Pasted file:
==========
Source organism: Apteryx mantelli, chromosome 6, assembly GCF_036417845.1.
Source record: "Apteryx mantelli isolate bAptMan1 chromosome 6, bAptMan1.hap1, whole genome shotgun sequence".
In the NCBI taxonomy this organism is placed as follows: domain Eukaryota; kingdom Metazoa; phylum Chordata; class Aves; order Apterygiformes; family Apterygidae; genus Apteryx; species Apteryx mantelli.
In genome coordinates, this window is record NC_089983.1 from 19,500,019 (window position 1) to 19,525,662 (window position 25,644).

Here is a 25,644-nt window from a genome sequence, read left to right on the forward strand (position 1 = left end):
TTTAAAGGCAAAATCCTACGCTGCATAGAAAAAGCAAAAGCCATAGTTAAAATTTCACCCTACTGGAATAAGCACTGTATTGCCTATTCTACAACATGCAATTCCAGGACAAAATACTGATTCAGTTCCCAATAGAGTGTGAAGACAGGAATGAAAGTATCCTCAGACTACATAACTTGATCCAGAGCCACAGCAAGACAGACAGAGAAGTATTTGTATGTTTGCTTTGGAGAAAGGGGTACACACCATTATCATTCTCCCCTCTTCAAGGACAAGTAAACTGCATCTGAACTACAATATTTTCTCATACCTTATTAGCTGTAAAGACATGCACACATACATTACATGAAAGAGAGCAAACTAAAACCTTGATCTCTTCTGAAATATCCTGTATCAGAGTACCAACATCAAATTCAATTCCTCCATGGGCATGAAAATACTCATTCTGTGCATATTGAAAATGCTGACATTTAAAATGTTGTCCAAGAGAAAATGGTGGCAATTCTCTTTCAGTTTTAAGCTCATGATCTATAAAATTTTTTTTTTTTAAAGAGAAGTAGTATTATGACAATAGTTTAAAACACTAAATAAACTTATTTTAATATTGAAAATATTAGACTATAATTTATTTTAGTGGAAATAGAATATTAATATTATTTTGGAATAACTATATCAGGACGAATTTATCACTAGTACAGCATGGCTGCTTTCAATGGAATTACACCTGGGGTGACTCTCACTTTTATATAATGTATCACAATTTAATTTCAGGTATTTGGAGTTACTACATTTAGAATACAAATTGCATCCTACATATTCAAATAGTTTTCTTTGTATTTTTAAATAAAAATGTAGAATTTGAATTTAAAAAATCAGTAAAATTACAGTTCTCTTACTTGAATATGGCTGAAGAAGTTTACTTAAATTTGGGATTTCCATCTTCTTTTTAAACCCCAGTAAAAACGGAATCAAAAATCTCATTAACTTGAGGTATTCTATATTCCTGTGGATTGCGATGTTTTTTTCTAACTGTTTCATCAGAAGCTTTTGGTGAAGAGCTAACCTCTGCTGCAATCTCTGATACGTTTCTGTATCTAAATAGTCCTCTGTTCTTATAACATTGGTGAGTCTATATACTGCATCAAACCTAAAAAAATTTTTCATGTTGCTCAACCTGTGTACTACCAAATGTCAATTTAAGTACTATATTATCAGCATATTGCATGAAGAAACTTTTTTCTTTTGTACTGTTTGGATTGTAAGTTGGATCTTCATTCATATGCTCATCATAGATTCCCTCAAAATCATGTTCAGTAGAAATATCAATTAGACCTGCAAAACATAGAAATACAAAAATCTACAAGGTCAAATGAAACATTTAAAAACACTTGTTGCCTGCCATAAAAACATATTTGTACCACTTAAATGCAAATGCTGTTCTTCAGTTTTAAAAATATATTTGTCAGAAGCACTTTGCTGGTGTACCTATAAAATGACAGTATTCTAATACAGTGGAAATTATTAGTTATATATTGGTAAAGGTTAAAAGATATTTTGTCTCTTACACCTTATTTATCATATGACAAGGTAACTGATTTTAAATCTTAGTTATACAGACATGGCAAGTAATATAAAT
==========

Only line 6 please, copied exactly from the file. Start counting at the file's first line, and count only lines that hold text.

TTTAAAGGCAAAATCCTACGCTGCATAGAAAAAGCAAAAGCCATAGTTAAAATTTCACCCTACTGGAATAAGCACTGTATTGCCTATTCTACAACATGCAATTCCAGGACAAAATACTGATTCAGTTCCCAATAGAGTGTGAAGACAGGAATGAAAGTATCCTCAGACTACATAACTTGATCCAGAGCCACAGCAAGACAGACAGAGAAGTATTTGTATGTTTGCTTTGGAGAAAGGGGTACACACCATTATCATTCTCCCCTCTTCAAGGACAAGTAAACTGCATCTGAACTACAATATTTTCTCATACCTTATTAGCTGTAAAGACATGCACACATACATTACATGAAAGAGAGCAAACTAAAACCTTGATCTCTTCTGAAATATCCTGTATCAGAGTACCAACATCAAATTCAATTCCTCCATGGGCATGAAAATACTCATTCTGTGCATATTGAAAATGCTGACATTTAAAATGTTGTCCAAGAGAAAATGGTGGCAATTCTCTTTCAGTTTTAAGCTCATGATCTATAAAATTTTTTTTTTTTAAAGAGAAGTAGTATTATGACAATAGTTTAAAACACTAAATAAACTTATTTTAATATTGAAAATATTAGACTATAATTTATTTTAGTGGAAATAGAATATTAATATTATTTTGGAATAACTATATCAGGACGAATTTATCACTAGTACAGCATGGCTGCTTTCAATGGAATTACACCTGGGGTGACTCTCACTTTTATATAATGTATCACAATTTAATTTCAGGTATTTGGAGTTACTACATTTAGAATACAAATTGCATCCTACATATTCAAATAGTTTTCTTTGTATTTTTAAATAAAAATGTAGAATTTGAATTTAAAAAATCAGTAAAATTACAGTTCTCTTACTTGAATATGGCTGAAGAAGTTTACTTAAATTTGGGATTTCCATCTTCTTTTTAAACCCCAGTAAAAACGGAATCAAAAATCTCATTAACTTGAGGTATTCTATATTCCTGTGGATTGCGATGTTTTTTTCTAACTGTTTCATCAGAAGCTTTTGGTGAAGAGCTAACCTCTGCTGCAATCTCTGATACGTTTCTGTATCTAAATAGTCCTCTGTTCTTATAACATTGGTGAGTCTATATACTGCATCAAACCTAAAAAAATTTTTCATGTTGCTCAACCTGTGTACTACCAAATGTCAATTTAAGTACTATATTATCAGCATATTGCATGAAGAAACTTTTTTCTTTTGTACTGTTTGGATTGTAAGTTGGATCTTCATTCATATGCTCATCATAGATTCCCTCAAAATCATGTTCAGTAGAAATATCAATTAGACCTGCAAAACATAGAAATACAAAAATCTACAAGGTCAAATGAAACATTTAAAAACACTTGTTGCCTGCCATAAAAACATATTTGTACCACTTAAATGCAAATGCTGTTCTTCAGTTTTAAAAATATATTTGTCAGAAGCACTTTGCTGGTGTACCTATAAAATGACAGTATTCTAATACAGTGGAAATTATTAGTTATATATTGGTAAAGGTTAAAAGATATTTTGTCTCTTACACCTTATTTATCATATGACAAGGTAACTGATTTTAAATCTTAGTTATACAGACATGGCAAGTAATATAAAT